Continuous innovation in smartphones, tablets and the upcoming tide of wearables, such as Google Glass and the Apple Watch, creates a huge opportunity for business-to-business (B2B) mobile software. But to realize this, software providers need mobile strategies that cater to each type of device.
Years ago sales people spent a lot of time out of the office, traveling with a laptop. As laptops couldn’t be connected to the internet by wireless data networks, systems were updated back at the office or at home using dial-up connections.
Given the limitations of communications technologies, software vendors focused on supporting sales people on the road, by providing complete laptop applications and synchronisation.
Now with the pervasiveness of mobile broadband and WiFi, mobile strategies no longer need to focus on connectivity and are being driven by the user’s context – where they are and what device they prefer to use at that particular time.
It’s widely predicted that organizations will deliver more mobile apps to workers in the next few years and that employees will become less reliant on desktop computers. But can mobile enterprise apps create a mobile workforce and could one device cater to all their needs?
The problem for software providers is that with an explosion in the number of mobile devices, it’s impossible to have a single mobile strategy. Mobile devices range in functionality, size, shape and style and you must consider the different capabilities and strengths of each type, whether it’s a standard notebook, ultrabook, hybrid, smartphone, tablet, phablet or wearable. This is constantly in flux.
To encourage employees to use software on a mobile device and adopt new ways of working, mobile apps have to be fast, enjoyable to use and make their jobs easier.
Employees increasingly expect to be able to use their own devices to access company data and there is a growing Bring Your Own Device (BYOD) to work trend. Most staff own a smartphone and if they can use these devices to complete sales, acquire new customers and do administrative tasks when they are out of the office, or even at the office, enterprises can empower their workforce and significantly improve performance and productivity.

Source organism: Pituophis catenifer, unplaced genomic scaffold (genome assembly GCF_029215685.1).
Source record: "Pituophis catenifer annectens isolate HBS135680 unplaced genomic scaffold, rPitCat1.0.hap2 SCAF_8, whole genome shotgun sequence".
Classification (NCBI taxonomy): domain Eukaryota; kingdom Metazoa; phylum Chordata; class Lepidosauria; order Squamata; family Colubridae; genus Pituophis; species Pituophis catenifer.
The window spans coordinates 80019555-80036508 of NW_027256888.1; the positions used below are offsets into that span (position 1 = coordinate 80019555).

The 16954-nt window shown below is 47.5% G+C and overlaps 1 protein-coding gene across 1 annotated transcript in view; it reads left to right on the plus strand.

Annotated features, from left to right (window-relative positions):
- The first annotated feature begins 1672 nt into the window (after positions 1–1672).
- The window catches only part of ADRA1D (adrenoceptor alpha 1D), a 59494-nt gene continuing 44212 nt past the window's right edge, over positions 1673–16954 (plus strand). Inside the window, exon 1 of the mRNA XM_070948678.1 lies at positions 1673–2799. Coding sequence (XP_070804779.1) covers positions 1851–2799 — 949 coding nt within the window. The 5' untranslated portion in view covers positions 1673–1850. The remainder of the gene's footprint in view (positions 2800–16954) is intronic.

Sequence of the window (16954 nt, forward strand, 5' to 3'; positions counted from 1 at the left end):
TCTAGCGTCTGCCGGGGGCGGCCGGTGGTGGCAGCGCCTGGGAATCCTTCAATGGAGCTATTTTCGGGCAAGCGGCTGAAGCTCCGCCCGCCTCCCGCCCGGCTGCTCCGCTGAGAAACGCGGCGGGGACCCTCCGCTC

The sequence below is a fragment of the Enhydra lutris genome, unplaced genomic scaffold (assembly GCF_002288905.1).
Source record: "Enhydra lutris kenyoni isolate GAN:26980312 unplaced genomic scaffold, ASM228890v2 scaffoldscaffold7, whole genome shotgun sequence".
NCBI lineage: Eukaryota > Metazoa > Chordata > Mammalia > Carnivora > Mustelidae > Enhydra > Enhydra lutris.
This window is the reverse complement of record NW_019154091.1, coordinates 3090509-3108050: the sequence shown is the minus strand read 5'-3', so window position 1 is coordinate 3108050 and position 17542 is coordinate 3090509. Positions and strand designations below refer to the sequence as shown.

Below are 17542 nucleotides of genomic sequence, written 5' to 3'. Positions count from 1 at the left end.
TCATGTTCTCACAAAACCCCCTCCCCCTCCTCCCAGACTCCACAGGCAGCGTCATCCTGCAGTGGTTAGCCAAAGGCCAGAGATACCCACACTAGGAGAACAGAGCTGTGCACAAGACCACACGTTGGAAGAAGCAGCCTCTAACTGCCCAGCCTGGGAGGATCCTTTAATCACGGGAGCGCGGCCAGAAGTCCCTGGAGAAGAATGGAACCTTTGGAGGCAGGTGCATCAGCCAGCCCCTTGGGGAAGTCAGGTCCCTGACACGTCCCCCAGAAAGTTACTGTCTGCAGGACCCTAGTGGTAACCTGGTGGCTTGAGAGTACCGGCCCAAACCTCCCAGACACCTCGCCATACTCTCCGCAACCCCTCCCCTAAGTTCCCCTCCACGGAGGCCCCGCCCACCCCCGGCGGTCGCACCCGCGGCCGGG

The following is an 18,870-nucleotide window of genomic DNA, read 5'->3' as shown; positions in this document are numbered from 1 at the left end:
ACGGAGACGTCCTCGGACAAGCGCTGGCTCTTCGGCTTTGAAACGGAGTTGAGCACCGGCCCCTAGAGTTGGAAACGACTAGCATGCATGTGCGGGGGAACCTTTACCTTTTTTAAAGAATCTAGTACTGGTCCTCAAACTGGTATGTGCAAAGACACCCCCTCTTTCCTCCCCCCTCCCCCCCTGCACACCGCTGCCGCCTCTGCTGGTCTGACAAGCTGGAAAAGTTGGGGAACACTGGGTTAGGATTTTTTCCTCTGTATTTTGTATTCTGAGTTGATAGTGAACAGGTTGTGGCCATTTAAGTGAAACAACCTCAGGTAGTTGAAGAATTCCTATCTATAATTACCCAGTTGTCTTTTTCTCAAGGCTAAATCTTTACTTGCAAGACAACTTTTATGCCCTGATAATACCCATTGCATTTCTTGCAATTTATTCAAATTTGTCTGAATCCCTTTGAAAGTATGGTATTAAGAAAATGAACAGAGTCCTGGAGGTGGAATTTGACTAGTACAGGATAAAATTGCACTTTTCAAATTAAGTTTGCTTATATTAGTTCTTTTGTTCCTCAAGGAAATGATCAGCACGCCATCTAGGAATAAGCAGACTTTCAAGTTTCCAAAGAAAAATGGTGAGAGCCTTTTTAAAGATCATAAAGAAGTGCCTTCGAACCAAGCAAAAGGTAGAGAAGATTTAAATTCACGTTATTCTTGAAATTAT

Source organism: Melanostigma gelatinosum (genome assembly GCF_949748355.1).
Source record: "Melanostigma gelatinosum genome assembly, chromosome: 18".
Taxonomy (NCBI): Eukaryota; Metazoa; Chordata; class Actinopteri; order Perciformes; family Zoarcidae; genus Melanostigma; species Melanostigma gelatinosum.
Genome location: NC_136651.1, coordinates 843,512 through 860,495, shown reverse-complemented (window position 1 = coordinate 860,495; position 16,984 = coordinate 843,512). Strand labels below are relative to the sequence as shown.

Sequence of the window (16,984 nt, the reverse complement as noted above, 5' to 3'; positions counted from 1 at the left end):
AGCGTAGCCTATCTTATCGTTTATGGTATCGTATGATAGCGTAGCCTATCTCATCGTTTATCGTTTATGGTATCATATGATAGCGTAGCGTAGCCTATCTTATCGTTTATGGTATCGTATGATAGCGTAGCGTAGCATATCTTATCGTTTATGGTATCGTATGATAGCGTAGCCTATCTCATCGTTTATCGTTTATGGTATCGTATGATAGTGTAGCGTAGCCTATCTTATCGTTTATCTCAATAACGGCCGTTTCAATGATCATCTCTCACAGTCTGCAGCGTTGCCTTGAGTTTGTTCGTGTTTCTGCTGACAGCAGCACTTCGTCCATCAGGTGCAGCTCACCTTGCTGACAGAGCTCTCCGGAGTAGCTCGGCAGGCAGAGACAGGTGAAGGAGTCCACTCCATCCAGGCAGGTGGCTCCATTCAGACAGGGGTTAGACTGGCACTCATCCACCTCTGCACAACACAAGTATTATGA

But while smartphones are great for communicating, with phone, email and internet access, they’re not designed for creating content. Without a decent sized keyboard and screen, writing documents and creating presentations can be challenging.
To take advantage of smartphones, software providers need mobile strategies that offer new ways of capturing information, such as attaching photographs or voice recognition. Data also needs to be easy to navigate and responsive. This means changing the layout of screens and using visualization to present information.
B2B SaaS solutions tend to have lots of essential functionality that can’t be crammed into a mobile app. Rather than trying to make all their functionality available, software providers should focus on helping users in different situations to work effectively. Native apps that are built for a particular platform tend to offer a superior user experience. But you should not simply mimic the laptop solution, but rather focus on what will work well on that particular device, and in that context.
Nowadays, sales people use a number of mobile devices. They may take a tablet if they are giving a presentation, a smartphone so they can receive business updates on the move, and a laptop for when they get a chance to sit down and work.
Your situation presents more of a constraint than a lack of wireless connectivity. On a crowded train you may only have room to use your smartphone or wearable device, whereas if you are sitting in a cafe you can probably work on your laptop. In a London Underground station there’s now coverage, but in underground tunnels there isn’t. Some airlines now offer WiFi on flights.
Consume or produce content?
The choice of mobile device is also driven by whether you consume or produce content. To keep in touch with what’s happening people use mobile phones to read the news, tweets and blogs and to conduct online research. Wearable devices could also provide updates on the things that are important to your business. For example, alerting you when a new customer has registered on your website. To perform basic tasks such as sending a standard welcome email, a smartphone or wearable might suffice.
However, for most sales and marketing professionals, creating content plays a large part of their role. Even with bigger displays, the new breed of touchscreen mobile devices hasn’t eliminated the need for computers with keyboards yet.
Mobile technology doesn’t exist by itself. Other technological advances have changed the business landscape. Sales people don’t travel like they did, as web conferencing has enabled web-based selling, removing some of the need for a mobile sales force.
But work has infiltrated our personal lives and we expect to be able to deal with work issues outside the office, whether we are traveling, socializing or at home. Phones in many respects represent the device of last resort in that they are more likely to always be available.